Monday, December 11, 2006

MAP Testing - where failure is a success...

So, am I getting better coach?

Well coach knows the answer already but how do you really tell? Well with a power meter, it isn't difficult to work out. Aside from actual race performances, the best guides are performance tests. These come in various shapes and sizes and generally follow a consistent protocol so that results can be compared over time. I have already described one such test I've done a number of times - the 16km (10 mile) Time Trial, which gives a really good marker of changes in aerobic fitness. See post here for an example.
Maximal Aerobic Power (MAP) is another such performance marker and can be determined with consistency through performing an incremental test to exhaustion. There are a number of protocols for these tests but they all have a common theme, i.e. you ride in such a manner where resistance (power) is continually increased until you can no longer continue. It's a bit brutal (and should only be attempted by healthy subjects) but all up it's pretty quick (less than 15 minutes).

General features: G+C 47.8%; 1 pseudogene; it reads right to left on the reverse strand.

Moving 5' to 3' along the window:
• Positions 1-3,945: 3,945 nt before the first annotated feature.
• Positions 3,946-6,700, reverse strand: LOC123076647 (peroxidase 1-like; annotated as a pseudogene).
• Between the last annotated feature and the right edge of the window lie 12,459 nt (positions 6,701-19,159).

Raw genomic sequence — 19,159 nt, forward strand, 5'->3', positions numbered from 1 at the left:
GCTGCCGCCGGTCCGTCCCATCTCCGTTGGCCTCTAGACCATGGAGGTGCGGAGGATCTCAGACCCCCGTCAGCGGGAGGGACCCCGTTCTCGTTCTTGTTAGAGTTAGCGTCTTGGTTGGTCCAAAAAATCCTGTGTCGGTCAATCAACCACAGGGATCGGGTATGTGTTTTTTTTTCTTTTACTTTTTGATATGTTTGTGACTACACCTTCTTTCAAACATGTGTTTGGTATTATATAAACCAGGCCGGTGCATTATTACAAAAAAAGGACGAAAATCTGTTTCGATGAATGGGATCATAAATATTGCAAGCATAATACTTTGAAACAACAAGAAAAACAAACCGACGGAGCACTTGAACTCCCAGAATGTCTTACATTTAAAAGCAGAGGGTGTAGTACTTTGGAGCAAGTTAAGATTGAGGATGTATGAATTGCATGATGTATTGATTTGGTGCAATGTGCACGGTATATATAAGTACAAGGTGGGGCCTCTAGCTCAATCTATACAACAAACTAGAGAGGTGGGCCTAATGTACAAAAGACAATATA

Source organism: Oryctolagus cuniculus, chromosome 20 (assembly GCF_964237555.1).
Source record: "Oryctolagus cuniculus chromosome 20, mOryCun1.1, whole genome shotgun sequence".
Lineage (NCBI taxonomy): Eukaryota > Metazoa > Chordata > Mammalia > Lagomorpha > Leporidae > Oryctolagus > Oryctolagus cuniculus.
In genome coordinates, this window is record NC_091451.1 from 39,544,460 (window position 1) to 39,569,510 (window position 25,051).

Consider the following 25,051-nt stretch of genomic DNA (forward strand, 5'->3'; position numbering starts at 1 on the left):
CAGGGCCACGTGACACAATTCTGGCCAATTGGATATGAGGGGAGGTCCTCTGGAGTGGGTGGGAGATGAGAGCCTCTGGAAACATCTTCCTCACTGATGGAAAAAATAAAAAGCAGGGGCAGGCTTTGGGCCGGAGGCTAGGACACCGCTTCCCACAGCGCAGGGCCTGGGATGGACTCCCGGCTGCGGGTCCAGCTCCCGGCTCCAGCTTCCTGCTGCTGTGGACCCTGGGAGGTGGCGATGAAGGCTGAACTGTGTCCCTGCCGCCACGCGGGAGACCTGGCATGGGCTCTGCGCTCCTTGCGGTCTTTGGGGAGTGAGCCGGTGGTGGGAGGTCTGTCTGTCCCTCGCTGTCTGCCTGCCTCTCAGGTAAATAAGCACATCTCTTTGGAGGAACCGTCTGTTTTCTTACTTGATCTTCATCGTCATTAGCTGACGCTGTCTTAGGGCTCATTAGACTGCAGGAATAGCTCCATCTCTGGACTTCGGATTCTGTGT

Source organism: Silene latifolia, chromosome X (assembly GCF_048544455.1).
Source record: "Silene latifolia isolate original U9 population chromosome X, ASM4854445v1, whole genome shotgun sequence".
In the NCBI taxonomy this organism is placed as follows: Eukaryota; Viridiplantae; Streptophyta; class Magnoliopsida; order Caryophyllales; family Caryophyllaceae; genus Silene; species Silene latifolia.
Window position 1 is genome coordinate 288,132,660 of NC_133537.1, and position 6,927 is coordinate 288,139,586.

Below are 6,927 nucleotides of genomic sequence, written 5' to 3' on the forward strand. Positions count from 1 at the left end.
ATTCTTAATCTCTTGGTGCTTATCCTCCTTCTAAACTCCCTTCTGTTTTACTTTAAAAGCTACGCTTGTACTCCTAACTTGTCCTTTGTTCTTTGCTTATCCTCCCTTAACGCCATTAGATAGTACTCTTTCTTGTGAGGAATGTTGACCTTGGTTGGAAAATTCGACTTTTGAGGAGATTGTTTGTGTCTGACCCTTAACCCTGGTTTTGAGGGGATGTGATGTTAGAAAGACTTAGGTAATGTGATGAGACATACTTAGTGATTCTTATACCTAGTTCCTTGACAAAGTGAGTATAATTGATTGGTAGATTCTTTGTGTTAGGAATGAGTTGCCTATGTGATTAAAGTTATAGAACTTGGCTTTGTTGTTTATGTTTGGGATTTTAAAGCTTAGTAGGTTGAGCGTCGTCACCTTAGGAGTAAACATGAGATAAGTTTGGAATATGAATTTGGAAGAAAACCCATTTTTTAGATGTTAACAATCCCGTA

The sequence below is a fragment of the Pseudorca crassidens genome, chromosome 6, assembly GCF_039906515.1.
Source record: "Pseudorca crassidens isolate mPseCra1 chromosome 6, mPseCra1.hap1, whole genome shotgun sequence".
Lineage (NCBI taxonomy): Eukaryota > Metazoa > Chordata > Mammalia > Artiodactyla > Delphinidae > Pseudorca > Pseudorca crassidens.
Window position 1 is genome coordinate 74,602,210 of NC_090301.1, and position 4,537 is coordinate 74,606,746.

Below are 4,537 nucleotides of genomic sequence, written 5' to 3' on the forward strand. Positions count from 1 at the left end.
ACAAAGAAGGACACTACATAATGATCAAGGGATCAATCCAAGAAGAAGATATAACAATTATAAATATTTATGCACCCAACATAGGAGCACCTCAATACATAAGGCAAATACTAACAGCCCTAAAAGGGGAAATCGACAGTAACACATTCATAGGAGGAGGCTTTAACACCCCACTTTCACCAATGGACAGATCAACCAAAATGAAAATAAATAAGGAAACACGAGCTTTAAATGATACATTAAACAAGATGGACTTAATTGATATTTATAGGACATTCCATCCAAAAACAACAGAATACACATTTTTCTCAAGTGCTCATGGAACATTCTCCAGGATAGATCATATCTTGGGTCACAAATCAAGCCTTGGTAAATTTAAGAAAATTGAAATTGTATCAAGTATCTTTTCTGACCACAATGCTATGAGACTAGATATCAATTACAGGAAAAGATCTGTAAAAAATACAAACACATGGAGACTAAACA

The MAP testing protocol we use at RST is the same as used by British Cycling - and involves riding on a stationary ergometer or indoor trainer, beginning with a resistance at the lower end of endurance training levels and then increasing the resistance by 15, 20 or 25 watts per minute until you can no longer continue to sustain the power.

Different categories of athletes should use a different starting power and different incremental rate of increase in power. Where possible, the rate should be gradual, rather than in large steps of 20 or 25W/min.

Elite athletes (e.g. Cat 1 to Professional level) should use 20W/min